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Discussion in 'Tech Talk' started by Wulfenite, Nov 26, 2004.
You know, you've got wi-fi, i've got Wi-Fi, we network w/ out a wireless router.
Ad-hoc network (though I've never really used it).
Yup, just tell the wireless connection in each PC to connect via Ad Hoc, and they should see each other and talk. W/o the router, you won;t be going anywhere, but you can share files and printers.
If you have a computer with both a Wi-fi wireless card and a wired ethernet adapter (I have a notebook that has both, I normally use wired in it's docking station but it also has a built-in wireless; I also have a notebook with just a wireless PCMCIA card) you can have the one with both act as a router. I did this as an experement last night. The signal isn't as strong as with a wireless router, but it got the job done. I followed the directions found here:
Actually, I set up an AdHoc recently that runs a laptop's Web connection and everything else from a cheapo HP on DSL through its USB port, and an installed 802.11b WL card.
You just set up the DSL desktop as the gateway and run Network Setup on both PC's, setting shared folders, drives and printers. Have the desktop share its Web connection, and whenever the laptop is close enough, it can connect and go surfing.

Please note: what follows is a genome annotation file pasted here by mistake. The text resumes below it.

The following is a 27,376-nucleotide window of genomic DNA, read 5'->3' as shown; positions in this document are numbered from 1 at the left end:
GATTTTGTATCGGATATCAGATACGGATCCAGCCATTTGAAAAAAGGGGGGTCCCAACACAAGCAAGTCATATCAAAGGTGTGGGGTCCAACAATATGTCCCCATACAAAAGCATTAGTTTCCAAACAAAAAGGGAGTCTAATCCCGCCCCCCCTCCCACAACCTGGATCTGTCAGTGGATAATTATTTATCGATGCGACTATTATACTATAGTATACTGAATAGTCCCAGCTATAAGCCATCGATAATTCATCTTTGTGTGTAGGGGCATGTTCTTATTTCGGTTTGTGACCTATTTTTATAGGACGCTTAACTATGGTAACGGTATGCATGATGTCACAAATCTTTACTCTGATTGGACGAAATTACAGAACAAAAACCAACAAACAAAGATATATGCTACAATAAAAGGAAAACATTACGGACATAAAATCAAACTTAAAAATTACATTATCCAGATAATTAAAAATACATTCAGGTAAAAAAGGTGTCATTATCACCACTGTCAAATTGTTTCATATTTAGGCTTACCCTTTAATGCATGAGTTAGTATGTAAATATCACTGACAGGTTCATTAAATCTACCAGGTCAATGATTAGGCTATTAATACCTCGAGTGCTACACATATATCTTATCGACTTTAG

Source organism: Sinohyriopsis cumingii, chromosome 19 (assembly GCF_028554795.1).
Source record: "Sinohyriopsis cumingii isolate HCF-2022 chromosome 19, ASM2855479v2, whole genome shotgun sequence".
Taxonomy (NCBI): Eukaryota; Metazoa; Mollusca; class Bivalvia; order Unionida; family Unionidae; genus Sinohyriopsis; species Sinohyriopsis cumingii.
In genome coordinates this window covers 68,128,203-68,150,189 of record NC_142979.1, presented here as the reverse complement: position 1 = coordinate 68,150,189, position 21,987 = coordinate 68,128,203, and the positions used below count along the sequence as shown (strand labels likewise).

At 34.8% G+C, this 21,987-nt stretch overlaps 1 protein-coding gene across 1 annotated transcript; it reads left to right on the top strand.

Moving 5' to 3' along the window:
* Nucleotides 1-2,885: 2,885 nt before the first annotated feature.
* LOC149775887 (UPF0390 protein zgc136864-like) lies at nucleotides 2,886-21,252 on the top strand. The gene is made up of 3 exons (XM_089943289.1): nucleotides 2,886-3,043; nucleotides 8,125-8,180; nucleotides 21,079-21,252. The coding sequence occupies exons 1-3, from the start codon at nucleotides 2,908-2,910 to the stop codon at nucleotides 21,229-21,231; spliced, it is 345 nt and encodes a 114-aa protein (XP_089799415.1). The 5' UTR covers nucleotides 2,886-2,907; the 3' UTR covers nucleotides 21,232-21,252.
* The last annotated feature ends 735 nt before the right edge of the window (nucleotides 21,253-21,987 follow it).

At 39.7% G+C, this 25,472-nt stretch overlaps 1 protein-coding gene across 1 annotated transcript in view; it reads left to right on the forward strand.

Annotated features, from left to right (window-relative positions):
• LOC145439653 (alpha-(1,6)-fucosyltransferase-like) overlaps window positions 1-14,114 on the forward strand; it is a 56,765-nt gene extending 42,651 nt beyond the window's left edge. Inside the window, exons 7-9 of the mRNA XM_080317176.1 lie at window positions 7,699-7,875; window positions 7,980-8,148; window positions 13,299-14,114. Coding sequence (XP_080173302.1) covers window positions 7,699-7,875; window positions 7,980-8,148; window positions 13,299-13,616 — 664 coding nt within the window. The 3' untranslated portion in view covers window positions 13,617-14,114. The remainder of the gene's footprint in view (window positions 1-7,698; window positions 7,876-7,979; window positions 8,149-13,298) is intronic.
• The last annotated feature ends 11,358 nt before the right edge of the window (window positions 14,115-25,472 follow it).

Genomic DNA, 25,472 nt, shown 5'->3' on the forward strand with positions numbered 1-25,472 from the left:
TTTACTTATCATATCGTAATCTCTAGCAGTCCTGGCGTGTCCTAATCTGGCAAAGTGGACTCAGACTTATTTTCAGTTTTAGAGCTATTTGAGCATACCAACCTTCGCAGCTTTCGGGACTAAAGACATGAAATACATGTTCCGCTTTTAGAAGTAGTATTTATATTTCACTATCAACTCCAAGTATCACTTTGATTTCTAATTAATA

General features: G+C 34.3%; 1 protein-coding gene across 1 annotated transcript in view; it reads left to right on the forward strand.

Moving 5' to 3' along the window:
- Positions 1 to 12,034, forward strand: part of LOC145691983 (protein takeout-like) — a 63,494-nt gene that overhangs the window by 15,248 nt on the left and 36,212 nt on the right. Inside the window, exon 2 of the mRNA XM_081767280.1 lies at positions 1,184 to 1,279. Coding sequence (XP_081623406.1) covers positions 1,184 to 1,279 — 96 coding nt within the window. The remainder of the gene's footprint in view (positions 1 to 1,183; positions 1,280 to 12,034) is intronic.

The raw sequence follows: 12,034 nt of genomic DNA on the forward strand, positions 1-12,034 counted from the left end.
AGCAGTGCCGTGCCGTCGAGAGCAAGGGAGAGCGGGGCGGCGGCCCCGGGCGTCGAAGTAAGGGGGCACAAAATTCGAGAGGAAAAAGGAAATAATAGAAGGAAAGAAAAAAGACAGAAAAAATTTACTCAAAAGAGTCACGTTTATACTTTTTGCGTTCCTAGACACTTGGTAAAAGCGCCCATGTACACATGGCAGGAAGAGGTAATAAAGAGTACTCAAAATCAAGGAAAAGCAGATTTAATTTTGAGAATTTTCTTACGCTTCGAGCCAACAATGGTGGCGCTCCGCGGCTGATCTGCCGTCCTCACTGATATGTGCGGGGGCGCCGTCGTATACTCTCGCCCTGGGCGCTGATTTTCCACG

There are "pigtail" antennas for the 2.4GHz radio WiFi cards; GET ONE for the PC...it will give another 20 yards of range, at least.
I would never set up a business this way, or even my own network, b/c it isn't anywhere near secure; but if you want a Quick -n- Dirty network on the cheap, then this is it!
The reason I ask was this last weekend my wife and I both took our laptops away on vaction. We were not at the wireless router at home but I just occured to me that we ought to be able to share files straight between the two machines witout th e router as a go between.
Also, my wifes in school and it would be great if she could set it up so they could network her learning team members together when they get together to work on a project.
I'll have to play around with these ad-hoc networks and see how it goes.